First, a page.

But God's ways are not as our ways!
Gaskell said that she set out to tell the story of the woman, Charlotte Bronte—“the friend, the daughter, the sister, the wife…” who happened to also be a novelist of great genius. In this she succeeded magnificently. As surely as Margaret Hale or Molly Gibson, Charlotte Bronte emerges from Gaskell’s pen as a Victorian heroine of the first water, rising above her human frailties and the slings and arrows of outrageous fortune to exercise her talents and to do her moral and spiritual duty to her family, herself, and her God.
Gaskell’s loving and reverent portrait of her friend created an image of mythic proportions that has permeated the psyche of western culture and in so doing she has ensured her own place among the pantheon of Victorian heroines.
The Brontes of Haworth was a BBC three-part series produced in the 1970s, and starring Vickery Turner as Charlotte Bronte. The screen play is by Christopher Fry, and it's clear that he based it on Gaskell's bio as Barbara Leigh-Hunt plays Elizabeth Gaskell, who provides voice-over narration.
I blogged on it extensively when I first watched it, and you can find a post on episode 1 here, episode 2 here, and episode 3 here.
In rewatching the series after just completing the bio, I have to say that I really think it one of the most faithful adaptations ever. There are very few scenes in the adaptation that aren't in the book, and vice versa. I think Vickery Turner made a superb Charlotte; Rosemary McHale was stunning as dour but passionate Emily; and Ann Penfold was perfect as sweet Anne. I'm convinced that it was shot on location--the interior of Haworth Parsonage was just as I saw it in 2009, and the paths around Haworth all seem perfect. The series is absolutely faithful to the portrait of Charlotte that Gaskell painted.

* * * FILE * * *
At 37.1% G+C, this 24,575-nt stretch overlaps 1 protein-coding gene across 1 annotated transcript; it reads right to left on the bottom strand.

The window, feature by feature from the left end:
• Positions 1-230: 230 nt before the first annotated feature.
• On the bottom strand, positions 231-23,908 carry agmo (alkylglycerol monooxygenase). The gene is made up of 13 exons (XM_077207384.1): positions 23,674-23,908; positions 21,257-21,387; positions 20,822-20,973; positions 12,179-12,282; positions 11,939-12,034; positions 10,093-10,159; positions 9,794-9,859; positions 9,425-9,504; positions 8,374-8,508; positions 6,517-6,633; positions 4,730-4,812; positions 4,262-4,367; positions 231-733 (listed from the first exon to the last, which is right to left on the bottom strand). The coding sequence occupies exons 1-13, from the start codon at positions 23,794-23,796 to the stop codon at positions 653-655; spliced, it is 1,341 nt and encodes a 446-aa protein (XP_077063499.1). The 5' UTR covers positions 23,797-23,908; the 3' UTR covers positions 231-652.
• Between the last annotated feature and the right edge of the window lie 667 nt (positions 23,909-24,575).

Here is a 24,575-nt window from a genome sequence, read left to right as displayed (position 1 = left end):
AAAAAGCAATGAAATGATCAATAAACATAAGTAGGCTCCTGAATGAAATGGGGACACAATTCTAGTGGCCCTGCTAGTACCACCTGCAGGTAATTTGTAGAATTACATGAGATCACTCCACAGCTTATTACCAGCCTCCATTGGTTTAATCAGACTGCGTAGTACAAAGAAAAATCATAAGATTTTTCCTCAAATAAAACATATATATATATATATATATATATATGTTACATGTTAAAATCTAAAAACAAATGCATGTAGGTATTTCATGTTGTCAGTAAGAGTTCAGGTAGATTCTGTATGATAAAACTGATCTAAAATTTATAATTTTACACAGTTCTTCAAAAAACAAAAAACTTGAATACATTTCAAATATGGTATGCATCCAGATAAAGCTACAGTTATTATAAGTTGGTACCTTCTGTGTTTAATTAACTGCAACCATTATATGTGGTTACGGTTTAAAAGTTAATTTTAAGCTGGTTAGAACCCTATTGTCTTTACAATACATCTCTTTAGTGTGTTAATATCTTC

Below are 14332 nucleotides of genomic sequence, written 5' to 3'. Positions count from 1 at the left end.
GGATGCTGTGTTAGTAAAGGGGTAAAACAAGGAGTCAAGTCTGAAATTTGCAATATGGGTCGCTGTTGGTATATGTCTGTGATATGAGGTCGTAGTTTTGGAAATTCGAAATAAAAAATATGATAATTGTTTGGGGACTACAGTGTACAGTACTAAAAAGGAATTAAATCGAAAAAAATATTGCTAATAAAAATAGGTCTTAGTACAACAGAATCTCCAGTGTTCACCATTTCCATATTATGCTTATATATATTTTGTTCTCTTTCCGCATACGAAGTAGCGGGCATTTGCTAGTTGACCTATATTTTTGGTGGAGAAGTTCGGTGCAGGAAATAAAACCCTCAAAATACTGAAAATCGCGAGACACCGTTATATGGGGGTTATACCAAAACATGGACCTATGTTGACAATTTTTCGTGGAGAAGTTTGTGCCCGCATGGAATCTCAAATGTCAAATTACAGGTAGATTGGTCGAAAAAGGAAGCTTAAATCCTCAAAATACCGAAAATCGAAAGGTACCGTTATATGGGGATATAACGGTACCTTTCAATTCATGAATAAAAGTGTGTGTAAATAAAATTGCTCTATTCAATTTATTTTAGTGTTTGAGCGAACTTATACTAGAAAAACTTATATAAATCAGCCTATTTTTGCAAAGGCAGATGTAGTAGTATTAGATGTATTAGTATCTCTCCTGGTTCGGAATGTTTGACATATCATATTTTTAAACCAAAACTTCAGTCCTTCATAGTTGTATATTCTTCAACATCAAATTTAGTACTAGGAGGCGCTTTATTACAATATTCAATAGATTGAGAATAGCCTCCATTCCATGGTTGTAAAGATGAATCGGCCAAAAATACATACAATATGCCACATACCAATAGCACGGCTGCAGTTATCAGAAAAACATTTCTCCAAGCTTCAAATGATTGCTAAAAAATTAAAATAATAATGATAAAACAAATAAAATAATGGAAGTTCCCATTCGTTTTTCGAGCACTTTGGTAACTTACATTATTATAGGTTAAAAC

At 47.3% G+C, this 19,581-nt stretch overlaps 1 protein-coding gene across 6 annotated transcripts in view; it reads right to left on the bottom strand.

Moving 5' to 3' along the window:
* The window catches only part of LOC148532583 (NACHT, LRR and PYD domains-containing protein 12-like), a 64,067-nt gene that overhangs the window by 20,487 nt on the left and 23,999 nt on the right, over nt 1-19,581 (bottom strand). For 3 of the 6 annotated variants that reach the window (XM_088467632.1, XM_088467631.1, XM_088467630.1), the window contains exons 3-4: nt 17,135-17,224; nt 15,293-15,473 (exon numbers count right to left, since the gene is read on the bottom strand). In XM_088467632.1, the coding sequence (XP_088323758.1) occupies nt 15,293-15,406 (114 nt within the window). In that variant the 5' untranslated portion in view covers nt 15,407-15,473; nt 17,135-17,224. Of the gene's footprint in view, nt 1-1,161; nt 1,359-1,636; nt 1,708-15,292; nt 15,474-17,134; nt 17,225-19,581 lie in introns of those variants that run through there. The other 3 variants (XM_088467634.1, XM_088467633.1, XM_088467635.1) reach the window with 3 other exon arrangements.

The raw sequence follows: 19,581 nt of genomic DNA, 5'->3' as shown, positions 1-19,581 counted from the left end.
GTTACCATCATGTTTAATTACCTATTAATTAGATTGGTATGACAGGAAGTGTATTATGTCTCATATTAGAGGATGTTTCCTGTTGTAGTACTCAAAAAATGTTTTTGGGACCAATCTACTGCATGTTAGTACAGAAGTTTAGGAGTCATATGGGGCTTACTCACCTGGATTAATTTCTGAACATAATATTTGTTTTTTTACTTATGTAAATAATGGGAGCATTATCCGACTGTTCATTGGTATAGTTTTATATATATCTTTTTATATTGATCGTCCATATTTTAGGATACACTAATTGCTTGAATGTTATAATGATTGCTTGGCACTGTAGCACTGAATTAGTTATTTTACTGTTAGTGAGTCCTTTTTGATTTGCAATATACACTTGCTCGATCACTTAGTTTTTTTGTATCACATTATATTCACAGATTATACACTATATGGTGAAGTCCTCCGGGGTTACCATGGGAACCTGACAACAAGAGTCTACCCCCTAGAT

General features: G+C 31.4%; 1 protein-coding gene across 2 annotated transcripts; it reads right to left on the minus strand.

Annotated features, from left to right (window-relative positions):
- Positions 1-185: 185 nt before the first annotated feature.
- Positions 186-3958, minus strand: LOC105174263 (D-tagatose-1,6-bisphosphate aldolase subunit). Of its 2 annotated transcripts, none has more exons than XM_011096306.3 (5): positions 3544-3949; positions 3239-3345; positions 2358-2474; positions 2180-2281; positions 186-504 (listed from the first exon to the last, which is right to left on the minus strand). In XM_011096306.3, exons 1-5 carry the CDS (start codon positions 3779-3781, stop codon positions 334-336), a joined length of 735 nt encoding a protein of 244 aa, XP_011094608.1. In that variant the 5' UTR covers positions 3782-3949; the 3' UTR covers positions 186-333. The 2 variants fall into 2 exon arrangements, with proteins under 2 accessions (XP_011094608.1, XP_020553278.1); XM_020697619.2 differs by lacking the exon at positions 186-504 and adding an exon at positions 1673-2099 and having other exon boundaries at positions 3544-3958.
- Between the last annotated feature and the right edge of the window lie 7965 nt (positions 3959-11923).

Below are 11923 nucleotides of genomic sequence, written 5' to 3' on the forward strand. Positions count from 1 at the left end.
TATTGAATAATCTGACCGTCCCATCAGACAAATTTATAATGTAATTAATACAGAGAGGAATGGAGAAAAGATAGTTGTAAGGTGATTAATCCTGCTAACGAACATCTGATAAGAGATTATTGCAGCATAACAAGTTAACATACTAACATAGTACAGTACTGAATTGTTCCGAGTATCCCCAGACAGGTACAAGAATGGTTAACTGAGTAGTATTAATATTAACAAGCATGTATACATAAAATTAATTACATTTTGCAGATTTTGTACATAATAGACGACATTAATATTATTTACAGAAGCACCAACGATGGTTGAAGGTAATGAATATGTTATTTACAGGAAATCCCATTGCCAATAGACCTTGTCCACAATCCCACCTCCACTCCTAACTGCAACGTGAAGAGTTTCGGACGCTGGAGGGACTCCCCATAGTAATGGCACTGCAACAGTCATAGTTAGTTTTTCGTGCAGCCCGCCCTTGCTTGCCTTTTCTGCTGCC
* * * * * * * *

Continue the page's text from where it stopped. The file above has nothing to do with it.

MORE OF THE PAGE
If you scroll down and look at my post labels on the left, you'll see that I've written more about Gaskell than any other single subject.
If you're new to Gaskell, may I recommend my post Reading Gaskell for the First Time?
Another favorite Gaskell post is Top Ten Things to Know About Elizabeth Gaskell.
And yet another favorite series is my comparison of North and South with Pride and Prejudice. I posted on the similarities of plot lines here; the background on Gaskell and her reputation pre-N&S here; similarities of language and characterization here; and some thoughts on why Gaskell might have turned to Austen and P&P for a model and inspiration here. The final post on the topic addresses who might have put this idea to turn to Austen into Gaskell's head.
Next up on the Elizabeth Gaskell Bicentenary Blog Tour
Mr. Harrison’s Confessions (1851) Book: Alexandra – The Sleepless Reader
Thank you all, dear readers, for stopping by. Enjoy the tour.
And here's to you, Elizabeth Gaskell! Your memory and your stories live on and brighten our world.
Elizabeth Gaskell’s life and times: Vic – Jane Austen’s World
Mary Barton (1848) Book: Kelly – Jane Austen Sequel Examiner
Cranford (2007) Movie: Laura – The Calico Critic
Ruth (1853) Book: Joanna – Regency Romantic
North and South (1854–5) Book: Laurel Ann – Austenprose
North and South (2004) Movie: Maria – Fly High
Sylvia's Lovers (1863) Book: Courtney – Stiletto Storytime
Wives and Daughters (1865) Book: Katherine – November’s Autumn
Wives and Daughters (1999) Movie: Elaine – Random Jottings
The Life of Charlotte Brontë (1857) Book & (1973) Movie The Brontes of Haworth: JaneGS – Reading, Writing, Working, Playing
Mr. Harrison’s Confessions (1851) Book: Alexandra – The Sleepless Reader
My Lady Ludlow (1859) Book: Alexandra – The Sleepless Reader
Cousin Phillis (1864) Book: Alexandra – The Sleepless Reader
Your Gaskell Library: Links to MP3's, ebooks, audio books, other downloads and reading resources available online: Janite Deb – Jane Austen in Vermont
Plymouth Grove – A visit to Elizabeth Gaskell’s home in Manchester: Tony Grant – London Calling
"I know you despise me; allow me to say, it is because you don't understand me." Elizabeth Gaskell, North and South